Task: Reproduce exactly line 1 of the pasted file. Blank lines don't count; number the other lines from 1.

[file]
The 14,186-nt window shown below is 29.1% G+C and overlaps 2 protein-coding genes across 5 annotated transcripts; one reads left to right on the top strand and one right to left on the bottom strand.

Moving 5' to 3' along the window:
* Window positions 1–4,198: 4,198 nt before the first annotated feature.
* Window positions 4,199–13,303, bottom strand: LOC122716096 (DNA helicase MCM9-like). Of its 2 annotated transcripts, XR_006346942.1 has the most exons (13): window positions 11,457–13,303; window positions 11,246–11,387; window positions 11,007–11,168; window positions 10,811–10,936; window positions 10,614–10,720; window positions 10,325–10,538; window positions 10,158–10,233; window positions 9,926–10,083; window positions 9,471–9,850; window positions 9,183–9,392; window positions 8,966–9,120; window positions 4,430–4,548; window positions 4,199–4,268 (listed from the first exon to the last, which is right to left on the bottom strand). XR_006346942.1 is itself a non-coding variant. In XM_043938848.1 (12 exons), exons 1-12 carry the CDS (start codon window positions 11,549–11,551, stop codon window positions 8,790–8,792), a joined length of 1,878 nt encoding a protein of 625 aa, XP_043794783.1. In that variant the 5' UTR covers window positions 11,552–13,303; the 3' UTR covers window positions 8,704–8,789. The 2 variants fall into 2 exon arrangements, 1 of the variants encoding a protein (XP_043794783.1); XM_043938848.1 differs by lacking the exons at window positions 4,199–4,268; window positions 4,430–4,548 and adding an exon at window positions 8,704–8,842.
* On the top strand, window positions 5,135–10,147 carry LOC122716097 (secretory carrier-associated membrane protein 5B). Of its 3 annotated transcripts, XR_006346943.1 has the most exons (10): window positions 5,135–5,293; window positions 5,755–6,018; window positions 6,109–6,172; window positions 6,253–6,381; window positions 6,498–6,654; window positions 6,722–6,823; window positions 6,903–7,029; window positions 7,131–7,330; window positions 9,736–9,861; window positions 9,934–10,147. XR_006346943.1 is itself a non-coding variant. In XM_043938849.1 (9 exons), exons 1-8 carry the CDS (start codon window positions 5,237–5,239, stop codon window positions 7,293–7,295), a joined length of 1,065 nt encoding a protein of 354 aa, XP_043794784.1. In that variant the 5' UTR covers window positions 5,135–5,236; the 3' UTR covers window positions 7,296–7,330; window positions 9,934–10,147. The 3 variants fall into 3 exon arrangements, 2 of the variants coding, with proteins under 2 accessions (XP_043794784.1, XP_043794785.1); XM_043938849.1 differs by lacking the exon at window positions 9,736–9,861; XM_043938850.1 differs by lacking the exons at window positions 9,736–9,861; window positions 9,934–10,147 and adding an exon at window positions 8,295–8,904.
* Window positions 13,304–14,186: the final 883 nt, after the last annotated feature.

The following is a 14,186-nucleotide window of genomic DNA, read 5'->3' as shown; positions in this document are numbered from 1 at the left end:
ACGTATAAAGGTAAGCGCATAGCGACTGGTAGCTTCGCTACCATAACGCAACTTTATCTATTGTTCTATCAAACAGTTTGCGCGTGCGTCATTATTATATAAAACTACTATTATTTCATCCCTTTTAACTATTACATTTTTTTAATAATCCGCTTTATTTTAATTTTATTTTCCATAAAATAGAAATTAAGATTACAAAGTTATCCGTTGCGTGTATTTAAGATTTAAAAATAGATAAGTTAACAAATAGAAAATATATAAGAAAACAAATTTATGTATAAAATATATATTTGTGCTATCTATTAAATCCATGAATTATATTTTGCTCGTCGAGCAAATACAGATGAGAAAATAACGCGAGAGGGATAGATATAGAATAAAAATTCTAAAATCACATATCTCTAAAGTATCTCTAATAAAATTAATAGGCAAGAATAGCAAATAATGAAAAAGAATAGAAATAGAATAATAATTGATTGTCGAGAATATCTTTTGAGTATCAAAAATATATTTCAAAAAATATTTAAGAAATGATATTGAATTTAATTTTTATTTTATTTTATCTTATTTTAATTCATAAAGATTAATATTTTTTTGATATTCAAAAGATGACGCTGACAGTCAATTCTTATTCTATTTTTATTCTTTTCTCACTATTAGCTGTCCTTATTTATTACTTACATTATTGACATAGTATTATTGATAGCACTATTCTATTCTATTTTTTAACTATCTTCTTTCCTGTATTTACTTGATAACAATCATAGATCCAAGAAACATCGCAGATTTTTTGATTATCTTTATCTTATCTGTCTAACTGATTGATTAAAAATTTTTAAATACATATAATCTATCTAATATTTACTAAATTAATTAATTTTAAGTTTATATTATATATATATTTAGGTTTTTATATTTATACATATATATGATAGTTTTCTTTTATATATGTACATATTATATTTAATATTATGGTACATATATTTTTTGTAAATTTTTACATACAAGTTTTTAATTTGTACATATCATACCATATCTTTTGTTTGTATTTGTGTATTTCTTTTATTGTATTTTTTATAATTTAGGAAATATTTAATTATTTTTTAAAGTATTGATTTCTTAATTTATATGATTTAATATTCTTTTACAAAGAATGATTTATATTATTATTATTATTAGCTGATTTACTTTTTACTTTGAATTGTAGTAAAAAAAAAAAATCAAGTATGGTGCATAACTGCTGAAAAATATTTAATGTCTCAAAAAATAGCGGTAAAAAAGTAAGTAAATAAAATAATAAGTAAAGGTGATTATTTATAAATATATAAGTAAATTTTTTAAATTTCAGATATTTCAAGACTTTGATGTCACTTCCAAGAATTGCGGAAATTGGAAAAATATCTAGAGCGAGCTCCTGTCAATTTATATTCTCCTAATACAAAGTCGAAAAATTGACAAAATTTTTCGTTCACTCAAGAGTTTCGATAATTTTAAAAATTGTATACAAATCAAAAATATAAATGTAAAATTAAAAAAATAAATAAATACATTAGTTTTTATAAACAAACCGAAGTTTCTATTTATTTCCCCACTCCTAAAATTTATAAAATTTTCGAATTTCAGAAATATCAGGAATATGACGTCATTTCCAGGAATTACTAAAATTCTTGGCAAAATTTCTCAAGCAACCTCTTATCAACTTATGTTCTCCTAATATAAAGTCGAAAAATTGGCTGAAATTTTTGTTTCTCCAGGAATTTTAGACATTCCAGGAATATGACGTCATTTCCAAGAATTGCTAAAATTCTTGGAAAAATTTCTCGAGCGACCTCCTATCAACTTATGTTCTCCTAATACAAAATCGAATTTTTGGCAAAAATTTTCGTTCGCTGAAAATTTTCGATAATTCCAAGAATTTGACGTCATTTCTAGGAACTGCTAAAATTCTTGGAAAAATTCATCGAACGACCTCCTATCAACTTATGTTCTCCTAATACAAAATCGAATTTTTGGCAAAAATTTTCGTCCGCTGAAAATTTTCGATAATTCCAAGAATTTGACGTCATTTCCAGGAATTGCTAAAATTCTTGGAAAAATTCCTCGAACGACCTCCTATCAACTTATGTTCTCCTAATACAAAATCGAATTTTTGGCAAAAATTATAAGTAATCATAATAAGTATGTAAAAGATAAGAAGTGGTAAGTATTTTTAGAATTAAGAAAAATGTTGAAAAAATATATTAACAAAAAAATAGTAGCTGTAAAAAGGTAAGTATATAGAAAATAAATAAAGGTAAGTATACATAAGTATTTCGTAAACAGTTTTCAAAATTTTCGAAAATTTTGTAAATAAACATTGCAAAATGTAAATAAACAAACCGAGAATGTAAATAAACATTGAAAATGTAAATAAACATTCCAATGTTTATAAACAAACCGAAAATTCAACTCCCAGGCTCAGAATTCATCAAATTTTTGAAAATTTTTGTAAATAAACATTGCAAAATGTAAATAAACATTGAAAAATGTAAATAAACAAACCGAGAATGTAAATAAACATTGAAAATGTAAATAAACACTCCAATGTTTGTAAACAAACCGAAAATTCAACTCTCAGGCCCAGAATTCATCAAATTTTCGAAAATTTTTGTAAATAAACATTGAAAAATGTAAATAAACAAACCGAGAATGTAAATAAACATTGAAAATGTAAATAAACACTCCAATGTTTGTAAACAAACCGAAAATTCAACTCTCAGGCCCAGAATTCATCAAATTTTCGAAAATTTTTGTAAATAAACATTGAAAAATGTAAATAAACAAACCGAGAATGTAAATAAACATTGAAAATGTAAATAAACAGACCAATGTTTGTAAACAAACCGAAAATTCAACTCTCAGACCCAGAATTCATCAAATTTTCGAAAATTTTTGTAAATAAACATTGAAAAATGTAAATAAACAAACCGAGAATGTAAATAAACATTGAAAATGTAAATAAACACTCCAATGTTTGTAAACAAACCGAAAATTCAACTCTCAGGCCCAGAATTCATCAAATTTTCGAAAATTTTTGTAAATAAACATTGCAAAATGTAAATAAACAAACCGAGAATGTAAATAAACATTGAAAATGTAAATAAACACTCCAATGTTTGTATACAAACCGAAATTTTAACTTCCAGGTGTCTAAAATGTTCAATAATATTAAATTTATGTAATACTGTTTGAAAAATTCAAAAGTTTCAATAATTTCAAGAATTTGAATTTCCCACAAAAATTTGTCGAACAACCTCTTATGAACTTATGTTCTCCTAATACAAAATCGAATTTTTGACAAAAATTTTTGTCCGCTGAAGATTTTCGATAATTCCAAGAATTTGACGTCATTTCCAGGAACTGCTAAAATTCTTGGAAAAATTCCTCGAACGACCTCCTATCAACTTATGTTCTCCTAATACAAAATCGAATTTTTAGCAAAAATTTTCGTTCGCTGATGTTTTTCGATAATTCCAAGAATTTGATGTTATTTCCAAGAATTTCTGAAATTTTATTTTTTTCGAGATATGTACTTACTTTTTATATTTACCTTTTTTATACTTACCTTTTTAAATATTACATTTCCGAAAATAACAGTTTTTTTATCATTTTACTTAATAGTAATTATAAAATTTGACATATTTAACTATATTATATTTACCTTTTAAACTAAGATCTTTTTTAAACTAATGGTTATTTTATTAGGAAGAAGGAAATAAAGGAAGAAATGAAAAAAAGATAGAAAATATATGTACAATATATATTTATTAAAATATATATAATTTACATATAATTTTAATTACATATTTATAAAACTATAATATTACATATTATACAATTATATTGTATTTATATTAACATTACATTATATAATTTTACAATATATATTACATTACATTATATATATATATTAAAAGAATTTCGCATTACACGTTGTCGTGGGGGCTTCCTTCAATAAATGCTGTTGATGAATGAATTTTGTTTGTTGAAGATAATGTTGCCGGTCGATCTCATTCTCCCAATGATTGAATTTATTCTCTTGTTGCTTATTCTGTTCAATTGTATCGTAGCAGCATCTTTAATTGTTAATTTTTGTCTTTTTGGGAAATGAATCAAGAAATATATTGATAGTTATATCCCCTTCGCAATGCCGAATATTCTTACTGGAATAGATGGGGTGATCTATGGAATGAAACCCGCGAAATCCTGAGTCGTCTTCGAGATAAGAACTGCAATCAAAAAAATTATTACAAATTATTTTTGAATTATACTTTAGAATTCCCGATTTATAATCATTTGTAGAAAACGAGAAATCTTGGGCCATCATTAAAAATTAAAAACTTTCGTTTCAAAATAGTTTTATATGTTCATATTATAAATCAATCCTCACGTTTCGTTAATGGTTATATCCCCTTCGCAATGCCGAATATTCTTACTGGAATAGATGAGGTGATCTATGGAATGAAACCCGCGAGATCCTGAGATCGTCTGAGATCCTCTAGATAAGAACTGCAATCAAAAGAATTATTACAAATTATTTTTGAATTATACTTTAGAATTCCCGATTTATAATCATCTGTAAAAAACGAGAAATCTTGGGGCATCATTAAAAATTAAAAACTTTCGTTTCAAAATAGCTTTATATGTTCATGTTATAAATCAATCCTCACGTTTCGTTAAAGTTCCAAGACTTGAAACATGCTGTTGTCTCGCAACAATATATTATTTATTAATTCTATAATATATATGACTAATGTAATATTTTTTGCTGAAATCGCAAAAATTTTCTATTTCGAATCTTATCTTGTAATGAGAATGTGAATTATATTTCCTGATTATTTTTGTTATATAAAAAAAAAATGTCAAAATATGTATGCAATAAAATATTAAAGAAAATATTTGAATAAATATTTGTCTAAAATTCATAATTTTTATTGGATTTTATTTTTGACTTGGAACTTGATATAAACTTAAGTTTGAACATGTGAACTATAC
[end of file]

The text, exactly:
The 14,186-nt window shown below is 29.1% G+C and overlaps 2 protein-coding genes across 5 annotated transcripts; one reads left to right on the top strand and one right to left on the bottom strand.